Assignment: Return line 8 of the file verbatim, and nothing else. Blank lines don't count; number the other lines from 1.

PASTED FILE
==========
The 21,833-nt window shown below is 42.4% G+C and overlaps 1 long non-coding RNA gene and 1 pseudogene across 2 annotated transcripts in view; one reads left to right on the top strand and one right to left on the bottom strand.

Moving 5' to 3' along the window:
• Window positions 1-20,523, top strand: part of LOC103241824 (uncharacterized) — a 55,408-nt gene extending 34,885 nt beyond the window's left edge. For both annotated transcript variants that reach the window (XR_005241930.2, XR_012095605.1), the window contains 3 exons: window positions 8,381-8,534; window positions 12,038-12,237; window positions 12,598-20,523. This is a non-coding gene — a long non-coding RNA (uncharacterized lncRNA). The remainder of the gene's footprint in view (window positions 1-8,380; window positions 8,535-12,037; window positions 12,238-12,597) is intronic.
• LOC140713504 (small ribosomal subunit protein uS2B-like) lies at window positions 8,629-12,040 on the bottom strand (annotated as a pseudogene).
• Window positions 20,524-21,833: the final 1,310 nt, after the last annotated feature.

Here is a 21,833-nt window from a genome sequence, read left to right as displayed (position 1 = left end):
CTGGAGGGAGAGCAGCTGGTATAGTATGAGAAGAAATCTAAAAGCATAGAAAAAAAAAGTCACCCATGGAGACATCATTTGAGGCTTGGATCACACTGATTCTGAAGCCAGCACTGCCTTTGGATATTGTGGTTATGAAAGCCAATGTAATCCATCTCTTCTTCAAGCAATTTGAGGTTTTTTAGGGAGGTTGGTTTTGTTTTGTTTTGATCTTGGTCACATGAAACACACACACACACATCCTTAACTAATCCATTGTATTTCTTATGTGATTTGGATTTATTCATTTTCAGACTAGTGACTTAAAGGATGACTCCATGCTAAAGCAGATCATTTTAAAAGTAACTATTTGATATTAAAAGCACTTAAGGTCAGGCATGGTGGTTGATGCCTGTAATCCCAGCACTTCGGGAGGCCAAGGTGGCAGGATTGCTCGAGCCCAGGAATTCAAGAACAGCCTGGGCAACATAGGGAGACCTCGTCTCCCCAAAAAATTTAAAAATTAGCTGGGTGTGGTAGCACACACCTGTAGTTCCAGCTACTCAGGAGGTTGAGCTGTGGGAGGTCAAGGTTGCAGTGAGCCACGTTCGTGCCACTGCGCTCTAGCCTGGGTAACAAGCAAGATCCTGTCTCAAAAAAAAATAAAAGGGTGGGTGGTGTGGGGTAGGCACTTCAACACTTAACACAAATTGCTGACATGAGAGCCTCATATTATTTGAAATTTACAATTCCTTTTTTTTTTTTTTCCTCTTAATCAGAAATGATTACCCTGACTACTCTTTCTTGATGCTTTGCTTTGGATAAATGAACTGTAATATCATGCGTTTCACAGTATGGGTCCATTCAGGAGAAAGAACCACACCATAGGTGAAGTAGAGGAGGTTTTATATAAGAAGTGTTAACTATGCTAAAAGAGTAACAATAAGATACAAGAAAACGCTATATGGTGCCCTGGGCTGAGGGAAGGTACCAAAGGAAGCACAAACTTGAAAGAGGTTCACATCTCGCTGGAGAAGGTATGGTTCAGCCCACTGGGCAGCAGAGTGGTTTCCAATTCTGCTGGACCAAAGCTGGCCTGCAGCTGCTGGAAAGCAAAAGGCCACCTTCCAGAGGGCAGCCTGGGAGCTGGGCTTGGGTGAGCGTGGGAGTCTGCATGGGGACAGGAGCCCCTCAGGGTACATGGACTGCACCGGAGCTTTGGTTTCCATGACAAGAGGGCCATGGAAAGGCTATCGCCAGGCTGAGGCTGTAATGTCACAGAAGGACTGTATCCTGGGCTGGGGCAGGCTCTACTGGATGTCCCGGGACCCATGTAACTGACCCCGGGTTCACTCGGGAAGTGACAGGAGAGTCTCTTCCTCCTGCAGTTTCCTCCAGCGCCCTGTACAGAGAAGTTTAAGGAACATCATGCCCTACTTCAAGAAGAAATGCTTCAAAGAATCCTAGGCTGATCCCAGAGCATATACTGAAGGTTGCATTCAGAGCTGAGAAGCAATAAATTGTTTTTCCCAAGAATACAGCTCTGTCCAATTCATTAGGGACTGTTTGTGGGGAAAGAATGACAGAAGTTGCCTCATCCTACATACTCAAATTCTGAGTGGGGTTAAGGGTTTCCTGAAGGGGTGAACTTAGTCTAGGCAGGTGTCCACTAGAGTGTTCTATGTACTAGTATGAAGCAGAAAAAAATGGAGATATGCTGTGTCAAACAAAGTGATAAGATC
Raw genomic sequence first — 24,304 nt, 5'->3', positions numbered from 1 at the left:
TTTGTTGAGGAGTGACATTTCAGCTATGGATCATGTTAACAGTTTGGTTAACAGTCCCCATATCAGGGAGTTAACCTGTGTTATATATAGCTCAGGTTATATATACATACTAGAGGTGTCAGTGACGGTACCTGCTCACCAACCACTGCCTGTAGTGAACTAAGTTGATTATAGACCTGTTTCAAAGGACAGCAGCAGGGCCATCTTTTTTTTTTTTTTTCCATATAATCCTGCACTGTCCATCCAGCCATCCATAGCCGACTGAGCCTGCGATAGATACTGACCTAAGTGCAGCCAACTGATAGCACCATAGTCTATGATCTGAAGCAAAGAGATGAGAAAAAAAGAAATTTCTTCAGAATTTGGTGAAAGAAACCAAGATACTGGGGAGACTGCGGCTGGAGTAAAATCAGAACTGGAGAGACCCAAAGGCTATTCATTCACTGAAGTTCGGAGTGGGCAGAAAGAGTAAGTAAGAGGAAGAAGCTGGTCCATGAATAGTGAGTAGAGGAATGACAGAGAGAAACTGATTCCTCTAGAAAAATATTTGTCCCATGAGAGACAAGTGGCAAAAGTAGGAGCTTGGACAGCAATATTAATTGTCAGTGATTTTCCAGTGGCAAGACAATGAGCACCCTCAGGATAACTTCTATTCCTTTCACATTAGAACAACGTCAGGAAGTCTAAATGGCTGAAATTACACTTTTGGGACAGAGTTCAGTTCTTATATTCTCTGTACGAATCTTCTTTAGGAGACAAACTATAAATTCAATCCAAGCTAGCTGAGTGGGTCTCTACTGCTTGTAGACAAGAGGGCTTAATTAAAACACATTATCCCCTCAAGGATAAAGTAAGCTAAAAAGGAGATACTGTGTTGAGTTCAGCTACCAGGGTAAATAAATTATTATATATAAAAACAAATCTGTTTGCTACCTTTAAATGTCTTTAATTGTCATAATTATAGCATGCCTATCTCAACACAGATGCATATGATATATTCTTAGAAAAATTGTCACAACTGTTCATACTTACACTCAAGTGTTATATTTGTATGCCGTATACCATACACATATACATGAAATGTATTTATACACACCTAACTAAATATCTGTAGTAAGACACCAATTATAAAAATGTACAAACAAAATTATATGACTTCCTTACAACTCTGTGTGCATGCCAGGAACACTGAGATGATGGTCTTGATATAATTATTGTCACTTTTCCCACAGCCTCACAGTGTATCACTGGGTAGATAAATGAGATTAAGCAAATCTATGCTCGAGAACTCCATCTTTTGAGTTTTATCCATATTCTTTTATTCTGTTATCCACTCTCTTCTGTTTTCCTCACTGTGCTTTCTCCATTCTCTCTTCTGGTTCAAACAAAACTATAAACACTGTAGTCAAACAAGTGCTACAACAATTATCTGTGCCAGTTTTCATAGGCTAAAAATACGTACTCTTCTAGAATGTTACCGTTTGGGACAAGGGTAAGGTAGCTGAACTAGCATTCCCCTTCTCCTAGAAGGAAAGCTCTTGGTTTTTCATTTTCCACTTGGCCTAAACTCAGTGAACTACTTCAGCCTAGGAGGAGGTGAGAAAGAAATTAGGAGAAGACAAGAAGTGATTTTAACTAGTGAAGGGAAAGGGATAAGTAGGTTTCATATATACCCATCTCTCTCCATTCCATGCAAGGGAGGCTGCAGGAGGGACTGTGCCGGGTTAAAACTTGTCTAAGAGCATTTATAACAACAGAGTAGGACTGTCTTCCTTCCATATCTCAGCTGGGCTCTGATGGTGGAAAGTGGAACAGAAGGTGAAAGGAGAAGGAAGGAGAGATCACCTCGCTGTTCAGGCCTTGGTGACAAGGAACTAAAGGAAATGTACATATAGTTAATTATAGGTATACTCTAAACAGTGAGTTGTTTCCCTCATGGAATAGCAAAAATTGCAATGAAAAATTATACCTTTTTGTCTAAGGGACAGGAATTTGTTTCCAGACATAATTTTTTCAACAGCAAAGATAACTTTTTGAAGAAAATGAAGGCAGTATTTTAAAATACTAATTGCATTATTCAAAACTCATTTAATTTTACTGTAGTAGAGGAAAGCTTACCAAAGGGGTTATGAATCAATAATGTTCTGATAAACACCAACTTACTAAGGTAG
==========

Raw genomic sequence first — 24,304 nt, 5'->3', positions numbered from 1 at the left: